Back Stage West : ln the past five years, starting with Death and the Maiden, it seems that you’ve been offered more serious dramatic roles. Have you felt a shift in your career?
Sigourney Weaver : Yes, I think when I did Death and the Maiden, first of all, it was a huge dramatic part, and secondly, I studied with a new teacher Roman Polanski turned me on to – Jack Waltzer. Jack studied with Lee Strasberg, Stella Adler, and Sandy Meisner, all of them, so he’s sort of a living treasure of theatre. And he has his own techniques, too. Working with Jack gave me different ways of approaching a role that were much more from the gut and also gave me a new confidence. […]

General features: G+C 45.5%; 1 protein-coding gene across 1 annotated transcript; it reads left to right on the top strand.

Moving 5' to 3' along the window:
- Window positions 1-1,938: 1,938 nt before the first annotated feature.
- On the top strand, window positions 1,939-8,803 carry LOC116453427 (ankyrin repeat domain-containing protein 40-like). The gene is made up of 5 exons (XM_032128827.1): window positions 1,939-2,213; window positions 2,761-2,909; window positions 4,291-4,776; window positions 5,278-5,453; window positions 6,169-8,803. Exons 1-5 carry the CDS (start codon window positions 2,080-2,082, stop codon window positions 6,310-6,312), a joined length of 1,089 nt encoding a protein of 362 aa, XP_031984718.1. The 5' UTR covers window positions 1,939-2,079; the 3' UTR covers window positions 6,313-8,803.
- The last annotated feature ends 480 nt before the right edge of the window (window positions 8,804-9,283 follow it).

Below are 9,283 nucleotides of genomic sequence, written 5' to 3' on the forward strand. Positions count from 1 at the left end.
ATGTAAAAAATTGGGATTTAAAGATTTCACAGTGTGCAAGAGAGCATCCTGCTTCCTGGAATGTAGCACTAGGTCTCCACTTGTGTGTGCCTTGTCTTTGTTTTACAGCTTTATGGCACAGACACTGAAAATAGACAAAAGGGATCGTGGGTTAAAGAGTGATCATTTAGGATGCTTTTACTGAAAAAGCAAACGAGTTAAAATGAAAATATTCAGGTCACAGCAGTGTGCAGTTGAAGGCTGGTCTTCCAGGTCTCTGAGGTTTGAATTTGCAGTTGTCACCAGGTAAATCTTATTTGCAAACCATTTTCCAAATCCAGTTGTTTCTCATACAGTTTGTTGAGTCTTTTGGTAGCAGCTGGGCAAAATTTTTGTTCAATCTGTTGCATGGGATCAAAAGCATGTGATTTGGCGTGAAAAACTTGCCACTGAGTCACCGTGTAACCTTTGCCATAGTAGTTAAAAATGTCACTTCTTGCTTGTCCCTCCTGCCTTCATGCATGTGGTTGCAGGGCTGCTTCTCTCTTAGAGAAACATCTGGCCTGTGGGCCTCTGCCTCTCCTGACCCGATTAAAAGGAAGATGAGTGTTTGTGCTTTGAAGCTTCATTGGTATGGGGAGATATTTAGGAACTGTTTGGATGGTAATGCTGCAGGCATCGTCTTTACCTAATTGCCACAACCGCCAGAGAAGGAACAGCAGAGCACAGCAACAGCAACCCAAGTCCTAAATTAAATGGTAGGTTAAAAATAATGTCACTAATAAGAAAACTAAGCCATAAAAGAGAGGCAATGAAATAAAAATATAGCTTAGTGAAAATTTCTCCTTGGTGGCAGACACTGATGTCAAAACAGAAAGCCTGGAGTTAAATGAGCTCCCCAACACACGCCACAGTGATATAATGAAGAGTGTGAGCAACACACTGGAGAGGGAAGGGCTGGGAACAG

And of course l was always, l thought, a very good comedienne. That was an area where l had a lot of confidence. But l had never gone after these roles that, say, Meryl Streep took, or Jessica Lange. I just thought, I’m fine over here. And suddenly l started to get offered these roles, and, with Jack’s help, I just started to break through again and again. And by the time l did A Map of the World, that kind of emotional – you know, sort of throwing yourself out of a plane without a chute – had become more natural to me.
BSW : How is this approach different from your studies at Yale?
Weaver : You know at Yale you were taught to double-think every single gesture. For example, with every prop you used, you had to write down how you were going to use it. And you had, like, these three columns you had to make on the left-hand page of the script and all of this crap. It was so intellectual, and so not what l needed. I’m more a gut person. And the work with Jack and the roles l was getting just liberated me and gave me much more confidence.